How To Utilize An Observer In Minecraft

How To Utilize An Observer In Minecraft:

Even though the main gameplay of Minecraft Survival Mode or Creative Mode isn’t too complicated, using functional Redstone blocks like the Observer opens up a whole new world of complexity and endless ways to be creative.

What Is Observer:

As its name suggests, the Observer “observes,” which is clear from the way its face looks both serious and a little bit cute. But it can be hard to understand what this block does in general and how it relates to other blocks, especially if you are new to Redstone mechanics.

There are many ways to explain how the Observer works, but one simple way is to compare it to the “if-then” statement used in programming.

How Does An Observer Work:

If you know anything about programming, you’ll know that a “if-then statement” is a way for a program to check a condition. For example, if a user presses the “Settings” button, the program will take them to the “Options” screen.

In the same way, the Observer in Minecraft looks at changes in the direction its “face” is facing in a way that is familiar. If it sees a change, it will send a Redstone signal to the block or space behind it.

For example, we put a torch in front of the face of an Observer. It “saw” that something had changed in front of it, so it sent a signal to the Redstone Lamp behind it.

Putting blocks in front of an Observer by hand is just one change that this Redstone block can notice. Using the simple “if-then” logic of this block, Minecraft players have made clocks, traps, flying machines, automated farms, and a lot more.

Remember that the Observer in the Bedrock Edition and the Observer in the Java Edition have small differences in what the block could do. Still, it works mostly the same in terms of how the Redstone reacts to changes it sees.

Putting Together A Recipe For The Observer:

In Minecraft Survival, you need three things to make an Observer: 6 Cobblestone, 2 Redstone Dust, and 1 Nether Quartz. Cobblestone is very easy to find, and Redstone blocks are likely to be found while you are naturally exploring caves & mines.

But if you want Nether Quartz, you’ll need to use Obsidian to make a Nether Portal and go into the underworld realm to look for it.

Amazing Idea For A Trap To Build With Observer:

Using an observer and Redstone, you can make a device in Minecraft that drops splash potions on a player when a diamond block is mined. We used both the Splash Potion of Poison as well as the Splash Potion of Harming in this design.

What You’ll Need:

  1. 4 Dispensers
  2. 1 Observer
  3. 33 Oak Planks
  4. 7 Redstone Dust
  5. 1 Diamond Block
  6. 3 Splash Potions that Hurt (Instant Damage II)
  7. 1 Potion of Poison to Splash (Poison II)

How To Make A Trap:

We put a diamond block in front of an observer & built an oak wall around it as part of our design for a potion trap. Then, we put dispensers on top of the diamond block, each with a splash potion in it.

When The Trap Goes Off:

When a player mines the diamond block, the observer would then notice that the block has changed, which means that the diamond block has been removed, and will drop splash potions on the player. This should give the player the status effects of both Poisoned and Instant Damage.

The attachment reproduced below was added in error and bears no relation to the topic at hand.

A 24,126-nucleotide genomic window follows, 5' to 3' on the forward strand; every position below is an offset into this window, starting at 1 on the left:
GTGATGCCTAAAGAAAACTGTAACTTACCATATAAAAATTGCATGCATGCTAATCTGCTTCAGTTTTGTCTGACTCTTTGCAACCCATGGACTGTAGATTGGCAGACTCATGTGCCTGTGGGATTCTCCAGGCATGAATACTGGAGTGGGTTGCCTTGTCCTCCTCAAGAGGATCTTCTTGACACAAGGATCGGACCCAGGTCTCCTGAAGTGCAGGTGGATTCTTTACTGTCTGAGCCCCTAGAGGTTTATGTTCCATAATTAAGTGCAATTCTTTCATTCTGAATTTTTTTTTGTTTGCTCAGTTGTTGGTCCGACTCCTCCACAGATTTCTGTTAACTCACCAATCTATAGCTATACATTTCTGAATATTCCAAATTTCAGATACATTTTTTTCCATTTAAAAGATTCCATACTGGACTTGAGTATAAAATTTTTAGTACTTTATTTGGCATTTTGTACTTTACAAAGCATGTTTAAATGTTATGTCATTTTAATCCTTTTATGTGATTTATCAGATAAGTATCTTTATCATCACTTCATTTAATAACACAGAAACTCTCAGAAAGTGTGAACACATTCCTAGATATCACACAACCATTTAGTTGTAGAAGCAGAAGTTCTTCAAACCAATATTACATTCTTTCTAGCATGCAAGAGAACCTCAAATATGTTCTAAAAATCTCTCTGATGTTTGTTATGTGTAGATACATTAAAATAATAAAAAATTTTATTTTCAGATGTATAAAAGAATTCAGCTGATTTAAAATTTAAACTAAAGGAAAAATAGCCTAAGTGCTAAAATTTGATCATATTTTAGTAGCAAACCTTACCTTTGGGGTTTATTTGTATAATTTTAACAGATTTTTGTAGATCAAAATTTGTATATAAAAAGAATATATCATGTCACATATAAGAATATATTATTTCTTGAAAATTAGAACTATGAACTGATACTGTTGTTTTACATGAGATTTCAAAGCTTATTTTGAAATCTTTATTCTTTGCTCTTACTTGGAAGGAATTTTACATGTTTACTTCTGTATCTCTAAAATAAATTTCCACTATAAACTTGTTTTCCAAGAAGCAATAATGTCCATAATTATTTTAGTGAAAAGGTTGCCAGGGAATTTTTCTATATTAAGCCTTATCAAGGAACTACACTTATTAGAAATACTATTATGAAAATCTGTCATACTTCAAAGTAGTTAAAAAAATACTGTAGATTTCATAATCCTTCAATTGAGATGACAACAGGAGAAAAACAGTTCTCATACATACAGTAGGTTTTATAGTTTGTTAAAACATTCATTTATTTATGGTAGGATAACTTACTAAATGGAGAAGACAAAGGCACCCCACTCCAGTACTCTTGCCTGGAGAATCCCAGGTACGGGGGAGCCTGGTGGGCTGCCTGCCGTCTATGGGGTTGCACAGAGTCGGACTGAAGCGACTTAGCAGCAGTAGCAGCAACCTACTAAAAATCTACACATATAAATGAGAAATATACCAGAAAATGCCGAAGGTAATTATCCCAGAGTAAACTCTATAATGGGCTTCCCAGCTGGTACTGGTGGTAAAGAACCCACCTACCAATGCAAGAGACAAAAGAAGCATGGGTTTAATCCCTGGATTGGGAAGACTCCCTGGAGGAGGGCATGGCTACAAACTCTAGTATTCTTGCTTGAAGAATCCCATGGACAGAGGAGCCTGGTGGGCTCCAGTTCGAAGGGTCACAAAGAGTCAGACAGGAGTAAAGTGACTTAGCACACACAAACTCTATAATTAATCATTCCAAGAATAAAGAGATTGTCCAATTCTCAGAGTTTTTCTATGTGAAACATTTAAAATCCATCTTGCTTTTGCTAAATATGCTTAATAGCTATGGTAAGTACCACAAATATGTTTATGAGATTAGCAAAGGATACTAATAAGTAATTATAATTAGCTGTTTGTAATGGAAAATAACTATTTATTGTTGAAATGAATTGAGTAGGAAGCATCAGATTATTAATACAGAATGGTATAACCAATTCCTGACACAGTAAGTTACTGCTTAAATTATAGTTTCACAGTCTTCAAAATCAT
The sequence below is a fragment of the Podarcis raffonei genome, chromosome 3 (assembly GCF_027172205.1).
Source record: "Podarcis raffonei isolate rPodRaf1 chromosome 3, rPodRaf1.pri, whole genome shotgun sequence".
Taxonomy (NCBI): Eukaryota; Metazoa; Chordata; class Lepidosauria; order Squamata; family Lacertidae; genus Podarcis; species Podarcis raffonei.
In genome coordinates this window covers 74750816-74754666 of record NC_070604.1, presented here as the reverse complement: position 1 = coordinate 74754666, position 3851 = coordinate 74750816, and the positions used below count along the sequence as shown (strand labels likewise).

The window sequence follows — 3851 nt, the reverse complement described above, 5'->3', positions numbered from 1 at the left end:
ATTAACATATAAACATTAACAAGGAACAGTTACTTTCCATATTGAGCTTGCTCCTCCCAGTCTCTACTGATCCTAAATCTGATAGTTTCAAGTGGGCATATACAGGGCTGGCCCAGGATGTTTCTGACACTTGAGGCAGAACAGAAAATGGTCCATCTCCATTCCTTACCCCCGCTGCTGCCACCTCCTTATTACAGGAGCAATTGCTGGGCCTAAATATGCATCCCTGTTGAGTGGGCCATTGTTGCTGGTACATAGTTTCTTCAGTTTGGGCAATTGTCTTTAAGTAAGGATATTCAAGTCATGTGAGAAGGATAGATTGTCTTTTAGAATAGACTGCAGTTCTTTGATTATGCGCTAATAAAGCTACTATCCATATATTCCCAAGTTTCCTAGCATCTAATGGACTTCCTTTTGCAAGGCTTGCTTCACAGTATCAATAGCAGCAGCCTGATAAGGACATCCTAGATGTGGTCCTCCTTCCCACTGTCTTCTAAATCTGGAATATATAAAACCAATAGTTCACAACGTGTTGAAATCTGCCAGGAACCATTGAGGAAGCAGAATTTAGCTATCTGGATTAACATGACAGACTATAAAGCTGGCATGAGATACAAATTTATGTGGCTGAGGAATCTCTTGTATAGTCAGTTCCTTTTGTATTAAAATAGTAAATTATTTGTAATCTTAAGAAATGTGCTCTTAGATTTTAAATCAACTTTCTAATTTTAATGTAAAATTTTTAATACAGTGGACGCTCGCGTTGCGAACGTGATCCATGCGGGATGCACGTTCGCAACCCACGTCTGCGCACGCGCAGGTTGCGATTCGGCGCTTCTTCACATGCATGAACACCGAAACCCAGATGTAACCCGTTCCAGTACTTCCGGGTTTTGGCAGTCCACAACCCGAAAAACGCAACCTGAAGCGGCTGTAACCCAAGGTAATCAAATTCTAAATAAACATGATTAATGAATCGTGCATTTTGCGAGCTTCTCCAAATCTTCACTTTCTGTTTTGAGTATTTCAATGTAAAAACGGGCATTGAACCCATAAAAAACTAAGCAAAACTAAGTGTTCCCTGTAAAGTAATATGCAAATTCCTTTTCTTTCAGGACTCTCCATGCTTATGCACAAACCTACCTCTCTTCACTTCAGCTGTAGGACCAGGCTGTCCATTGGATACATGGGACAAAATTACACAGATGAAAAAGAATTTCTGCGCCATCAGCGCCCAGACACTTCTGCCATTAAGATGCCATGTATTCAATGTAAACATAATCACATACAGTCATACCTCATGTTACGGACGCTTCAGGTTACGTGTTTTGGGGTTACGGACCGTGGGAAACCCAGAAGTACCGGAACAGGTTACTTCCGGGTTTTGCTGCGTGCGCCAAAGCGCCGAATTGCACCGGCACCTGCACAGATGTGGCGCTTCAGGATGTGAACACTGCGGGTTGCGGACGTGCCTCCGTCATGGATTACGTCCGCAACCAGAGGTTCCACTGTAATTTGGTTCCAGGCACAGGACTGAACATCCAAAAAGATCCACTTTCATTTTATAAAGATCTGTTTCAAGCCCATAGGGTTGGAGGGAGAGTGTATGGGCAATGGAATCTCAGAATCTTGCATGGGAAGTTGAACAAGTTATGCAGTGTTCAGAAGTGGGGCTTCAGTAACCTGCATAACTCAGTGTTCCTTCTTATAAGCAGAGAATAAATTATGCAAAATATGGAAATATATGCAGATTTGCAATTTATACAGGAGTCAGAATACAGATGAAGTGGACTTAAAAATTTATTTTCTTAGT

Observers On Java & Bedrock Are Different:

In Minecraft Java & Bedrock, the things that make a block update are different. So, the observer in each edition can see things that the other might not. Let’s talk about some of the most important ones.


Bedrock Observer

Java Observer

Changes in a cauldron No Detected
Breaking of a portal No Detected
Creation of golems or the Wither No Detected
Sticky piston pushing/pulling blocks No Detected
Shulker box opening or closing No Detected
Beacon activating or deactivating Detected No
Farmland changing its hydration state No Detected
Melting or freezing of ice No Detected
Lava turning into another block No Detected
Edit on the text of a sign Detected No
Working on a Noteblock No Detected
Activation of a dragon head Detected No
Changes in a frame Detected No
Ringing of a bell Detected No

Create A Crop Harvester:

One of the easiest ways to use the observer is to harvest crops automatically. When an observer sees that a crop is growing, it can use a piston to automatically break it. Follow these steps to make a simple sugarcane harvester that works on its own in Minecraft.

First, put a block of water next to a block of dirt and a block of sugar cane. Then, put a block right behind the piston and next to the sugar cane. This piston needs to be at least 2 blocks larger than the sugar cane and ought to be facing it.

To put the piston at a height of two blocks, you must utilize temporary blocks. Then, put an observer right on top of the piston. It should be facing the sugar cane. Then, put Redstone dust on top of the block right behind piston.

Now, when the sugar cane grows to the height of the observer, this should send a signal to the piston. The piston will move, causing the sugar cane to break and start growing again. If you have a hopper, it can even pick up the broken pieces of sugar cane.

In Minecraft, How Far Could An Observer See?

An observer can only tell when a block next to it changes, but not when a block farther away changes.

Are Observers To Blame For Lag?

When there are a lot of observers, it can slow down the game. But this doesn’t happen very often on Minecraft farms.


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